Alonso Mateo has almost 57,000 followers on Instagram, has been profiled by New York Magazine, and is considered by some to be an online style icon. He is five years old. Though Alonso’s style and online fame are impressive, he is not alone in his pint-sized style icon status. Children with better style than most adults are filling up Tumblrs like “Children With Swag” and “Kids Dressed Better Than You.” (Spoiler alert, they are.) These days, Osh-Kosh-B’Gosh just won’t do for a growing number of Gen Z kids, who are growing up in a market that might just be making them the best-dressed generation.
The past five years or so has seen an influx of high-end, luxury designers like Lanvin, Burberry, and Gucci creating children’s lines that have shocked some with their high price tags. The elevation of children’s clothes in a style market has trickled down: Gap Kids has had designer collaborations with the likes of Diane von Furstenburg and Stella McCartney. Smaller, more niche brands are beginning to develop to cater to the fashion plate generation. Karen Walker Eyewear, makers of trend-forward glasses, chose to market their latest collection with under-tween models ages three to five, despite the fact that the frames are made for adult A-listers. The photos on the brand’s site are accompanied by a Q&A with each little model answering questions like, “What is your favorite animal?” and “What do you want to be when you grow up?” Walker proudly notes that her own five-and-a-half-year-old daughter is an inspiration and wanted to wear her mom’s designs to picture day in school.
Most of this, of course, is the behavior of the previous generation shaping the next. Millennials and Xers are the parents of these young fashionistas, and they are the ones making the high-end purchases and showing off pictures of their well-dressed progeny on social networks. Alonso Mateo’s mom Luisa is a freelance stylist who usually posts pictures of her son on her own feed as well. According to the New York Times (which wrote that, “children are the new accessory”) sales of children’s apparel in 2011 grew faster than women’s. It makes a strange kind of sense for a culture of parents recovering from the recession—where they aren’t willing to splurge on themselves, they are more comfortable treating (or spoiling, depending on how you look at it) their children. On top of that, children of Millennials and Xers are twice as likely to have parents who are interested in the family’s style: after all, dad can be as invested in fashion as mom.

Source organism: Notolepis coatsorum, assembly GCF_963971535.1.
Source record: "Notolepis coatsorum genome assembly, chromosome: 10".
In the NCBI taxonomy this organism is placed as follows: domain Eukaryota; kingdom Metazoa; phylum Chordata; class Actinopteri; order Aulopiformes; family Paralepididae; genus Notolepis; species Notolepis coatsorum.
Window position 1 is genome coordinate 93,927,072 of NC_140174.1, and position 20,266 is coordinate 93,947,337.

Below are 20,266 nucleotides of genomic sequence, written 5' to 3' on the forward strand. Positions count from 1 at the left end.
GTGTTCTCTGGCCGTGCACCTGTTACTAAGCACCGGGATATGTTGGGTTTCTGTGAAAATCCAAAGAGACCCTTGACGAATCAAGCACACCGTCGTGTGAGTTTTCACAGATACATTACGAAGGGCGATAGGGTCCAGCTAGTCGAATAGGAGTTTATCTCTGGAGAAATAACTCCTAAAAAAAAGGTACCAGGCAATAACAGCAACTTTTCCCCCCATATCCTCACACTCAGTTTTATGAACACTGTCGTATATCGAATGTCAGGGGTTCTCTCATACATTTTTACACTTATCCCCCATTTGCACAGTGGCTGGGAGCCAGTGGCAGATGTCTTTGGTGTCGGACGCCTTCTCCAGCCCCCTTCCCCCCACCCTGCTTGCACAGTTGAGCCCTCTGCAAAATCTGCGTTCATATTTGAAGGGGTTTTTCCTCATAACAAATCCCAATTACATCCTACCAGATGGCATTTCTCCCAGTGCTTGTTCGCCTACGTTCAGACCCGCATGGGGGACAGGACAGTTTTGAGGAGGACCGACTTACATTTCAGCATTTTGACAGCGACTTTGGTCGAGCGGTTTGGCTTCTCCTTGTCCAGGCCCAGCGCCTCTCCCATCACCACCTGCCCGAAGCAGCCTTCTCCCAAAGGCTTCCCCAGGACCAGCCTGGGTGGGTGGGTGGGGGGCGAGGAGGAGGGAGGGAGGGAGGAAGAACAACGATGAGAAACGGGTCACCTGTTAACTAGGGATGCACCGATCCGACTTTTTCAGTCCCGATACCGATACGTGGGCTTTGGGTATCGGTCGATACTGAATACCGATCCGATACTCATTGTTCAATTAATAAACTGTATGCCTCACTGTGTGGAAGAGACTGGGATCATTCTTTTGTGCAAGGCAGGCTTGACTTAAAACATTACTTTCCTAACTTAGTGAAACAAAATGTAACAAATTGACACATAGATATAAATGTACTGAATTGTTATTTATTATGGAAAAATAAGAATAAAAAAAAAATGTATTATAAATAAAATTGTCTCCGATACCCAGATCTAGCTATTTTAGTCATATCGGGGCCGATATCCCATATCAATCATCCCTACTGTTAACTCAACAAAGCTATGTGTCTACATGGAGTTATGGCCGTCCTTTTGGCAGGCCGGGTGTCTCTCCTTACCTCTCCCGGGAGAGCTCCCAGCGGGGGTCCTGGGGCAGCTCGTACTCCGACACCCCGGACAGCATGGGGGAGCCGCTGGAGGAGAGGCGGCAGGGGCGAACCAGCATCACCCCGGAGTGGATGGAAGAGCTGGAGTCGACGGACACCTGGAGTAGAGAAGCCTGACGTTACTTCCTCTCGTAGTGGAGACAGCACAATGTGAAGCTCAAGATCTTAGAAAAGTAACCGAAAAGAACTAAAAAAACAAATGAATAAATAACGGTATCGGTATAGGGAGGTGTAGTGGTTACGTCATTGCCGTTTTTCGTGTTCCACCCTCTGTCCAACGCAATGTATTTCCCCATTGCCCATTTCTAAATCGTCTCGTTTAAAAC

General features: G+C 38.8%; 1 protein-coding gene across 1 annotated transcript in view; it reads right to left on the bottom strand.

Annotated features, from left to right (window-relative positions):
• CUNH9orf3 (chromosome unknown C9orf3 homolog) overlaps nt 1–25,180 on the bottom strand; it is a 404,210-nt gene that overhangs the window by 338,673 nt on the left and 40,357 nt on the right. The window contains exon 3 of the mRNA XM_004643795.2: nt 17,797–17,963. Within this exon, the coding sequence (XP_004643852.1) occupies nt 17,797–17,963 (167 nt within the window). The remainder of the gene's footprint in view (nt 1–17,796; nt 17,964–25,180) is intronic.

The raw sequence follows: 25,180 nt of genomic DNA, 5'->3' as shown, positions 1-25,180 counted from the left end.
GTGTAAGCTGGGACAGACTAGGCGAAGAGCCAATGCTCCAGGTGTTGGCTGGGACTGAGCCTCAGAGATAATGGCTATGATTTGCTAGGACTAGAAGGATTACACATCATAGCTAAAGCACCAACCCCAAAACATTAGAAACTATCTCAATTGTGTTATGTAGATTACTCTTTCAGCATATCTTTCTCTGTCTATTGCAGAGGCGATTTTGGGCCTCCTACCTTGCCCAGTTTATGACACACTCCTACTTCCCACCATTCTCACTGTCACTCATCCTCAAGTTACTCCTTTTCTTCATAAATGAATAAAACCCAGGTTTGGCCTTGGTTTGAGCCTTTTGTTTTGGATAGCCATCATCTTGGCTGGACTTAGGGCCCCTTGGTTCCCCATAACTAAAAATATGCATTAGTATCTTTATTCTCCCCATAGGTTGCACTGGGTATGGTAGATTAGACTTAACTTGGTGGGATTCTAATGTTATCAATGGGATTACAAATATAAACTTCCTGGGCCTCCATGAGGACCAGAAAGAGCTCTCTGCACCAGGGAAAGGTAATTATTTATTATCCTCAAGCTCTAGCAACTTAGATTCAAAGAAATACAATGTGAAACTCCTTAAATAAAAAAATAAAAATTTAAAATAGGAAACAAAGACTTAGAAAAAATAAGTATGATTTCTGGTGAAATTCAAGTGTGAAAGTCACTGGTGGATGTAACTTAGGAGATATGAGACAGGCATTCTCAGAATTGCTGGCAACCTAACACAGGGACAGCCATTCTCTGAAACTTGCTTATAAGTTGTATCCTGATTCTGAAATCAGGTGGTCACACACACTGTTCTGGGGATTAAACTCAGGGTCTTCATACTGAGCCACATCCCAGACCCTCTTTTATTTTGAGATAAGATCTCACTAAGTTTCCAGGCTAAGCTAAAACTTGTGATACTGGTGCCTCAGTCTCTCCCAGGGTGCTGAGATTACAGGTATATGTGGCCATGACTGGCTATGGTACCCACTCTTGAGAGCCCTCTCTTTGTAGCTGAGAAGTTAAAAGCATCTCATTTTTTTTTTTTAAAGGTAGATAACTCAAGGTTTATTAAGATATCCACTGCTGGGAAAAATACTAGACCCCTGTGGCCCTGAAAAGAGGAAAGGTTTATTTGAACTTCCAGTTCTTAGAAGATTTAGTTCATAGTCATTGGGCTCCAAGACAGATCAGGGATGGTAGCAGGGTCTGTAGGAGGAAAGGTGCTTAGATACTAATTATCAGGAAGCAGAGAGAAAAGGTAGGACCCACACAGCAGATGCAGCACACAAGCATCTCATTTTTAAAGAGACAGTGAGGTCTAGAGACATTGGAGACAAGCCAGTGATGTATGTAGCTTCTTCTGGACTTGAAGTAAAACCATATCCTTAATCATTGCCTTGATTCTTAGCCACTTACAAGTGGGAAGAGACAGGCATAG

Gen Z are growing up with high-end style as an accessible and normal part of their world. They don’t realize it, but it is shaping their expectations and affecting the kinds of consumers they grow up to be. According to Howe and Strauss’s generational theory, Gen Z will follow the Artist archetype. According to that theory, “Artist generations are born during a great war or other historical crisis…Artists grow up overprotected by adults preoccupied with the crisis, come of age as the sensitive young adults of a post-crisis world, break free as indecisive midlife leaders during a spiritual awakening, and age into empathic post-awakening elders.” In the case of Gen Z, according to Neil Howe, that overprotection is keeping them inside, extremely sheltered by their worried parents. The overprotection of the generation and this rise in fashion expectations for kids might seem unrelated, but in many ways they go hand-in-hand. Kids dressed to the nines are probably not going to be leading rough-and-tumble existences, adventuring in the woods or tromping around in dirt somewhere. Gen Z are becoming sartorial stars at ridiculously young ages because the adults in their lives are so focused on them.
Not all the children of Tumblr look like they just stepped out of the pages of J.Crew Cuts—kids of Millennials and Xers are also the focus of blogs and posts that make light of some of the more difficult aspects of parenting (see: “Reasons My Son Is Crying,” and some of course are just being shown as kids. But the fact that blogs like Kids Dressed Better Than You, and internet stars like Alonso exist will still shape the way that Gen Z see themselves and see their place in the world. One possible outcome? This generation of artists could have higher expectations for the creative world, but also high expectations for their own place in that world. They’re already getting used to being recognized for the outward and aesthetic, and Gen Z might want to continue to make outward creations their way to gain a piece of the spotlight that Millennials are currently hogging.